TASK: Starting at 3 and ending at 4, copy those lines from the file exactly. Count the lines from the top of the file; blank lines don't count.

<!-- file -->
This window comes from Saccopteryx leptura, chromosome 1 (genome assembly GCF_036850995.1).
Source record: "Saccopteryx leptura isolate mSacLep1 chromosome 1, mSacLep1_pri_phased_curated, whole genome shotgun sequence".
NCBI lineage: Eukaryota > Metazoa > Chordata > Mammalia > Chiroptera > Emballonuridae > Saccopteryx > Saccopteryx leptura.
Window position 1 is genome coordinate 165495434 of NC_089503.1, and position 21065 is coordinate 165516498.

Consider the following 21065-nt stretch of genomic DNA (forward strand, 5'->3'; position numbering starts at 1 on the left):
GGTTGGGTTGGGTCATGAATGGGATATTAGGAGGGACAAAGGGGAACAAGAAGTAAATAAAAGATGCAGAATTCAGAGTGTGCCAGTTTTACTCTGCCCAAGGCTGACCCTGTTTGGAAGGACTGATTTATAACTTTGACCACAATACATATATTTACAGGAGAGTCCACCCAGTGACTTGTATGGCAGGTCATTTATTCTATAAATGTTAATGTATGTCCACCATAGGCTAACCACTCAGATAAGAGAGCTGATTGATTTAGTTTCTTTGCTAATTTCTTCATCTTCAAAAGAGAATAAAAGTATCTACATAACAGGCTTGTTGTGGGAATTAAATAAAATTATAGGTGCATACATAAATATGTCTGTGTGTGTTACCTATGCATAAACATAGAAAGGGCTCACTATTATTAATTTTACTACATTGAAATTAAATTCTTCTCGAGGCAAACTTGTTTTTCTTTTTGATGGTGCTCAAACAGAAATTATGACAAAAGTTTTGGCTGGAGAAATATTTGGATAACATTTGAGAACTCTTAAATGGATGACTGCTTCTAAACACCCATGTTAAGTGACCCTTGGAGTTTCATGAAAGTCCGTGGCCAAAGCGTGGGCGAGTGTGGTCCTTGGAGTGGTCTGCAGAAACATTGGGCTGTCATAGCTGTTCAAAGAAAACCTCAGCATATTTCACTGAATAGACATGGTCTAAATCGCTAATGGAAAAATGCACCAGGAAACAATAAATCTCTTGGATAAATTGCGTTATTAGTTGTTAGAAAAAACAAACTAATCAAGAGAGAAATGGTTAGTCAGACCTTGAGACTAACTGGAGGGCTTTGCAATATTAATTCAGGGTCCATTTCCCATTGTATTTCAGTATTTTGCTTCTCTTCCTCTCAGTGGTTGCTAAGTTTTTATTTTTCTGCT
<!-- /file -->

NCBI lineage: Eukaryota > Metazoa > Chordata > Mammalia > Chiroptera > Emballonuridae > Saccopteryx > Saccopteryx leptura.
Window position 1 is genome coordinate 165495434 of NC_089503.1, and position 21065 is coordinate 165516498.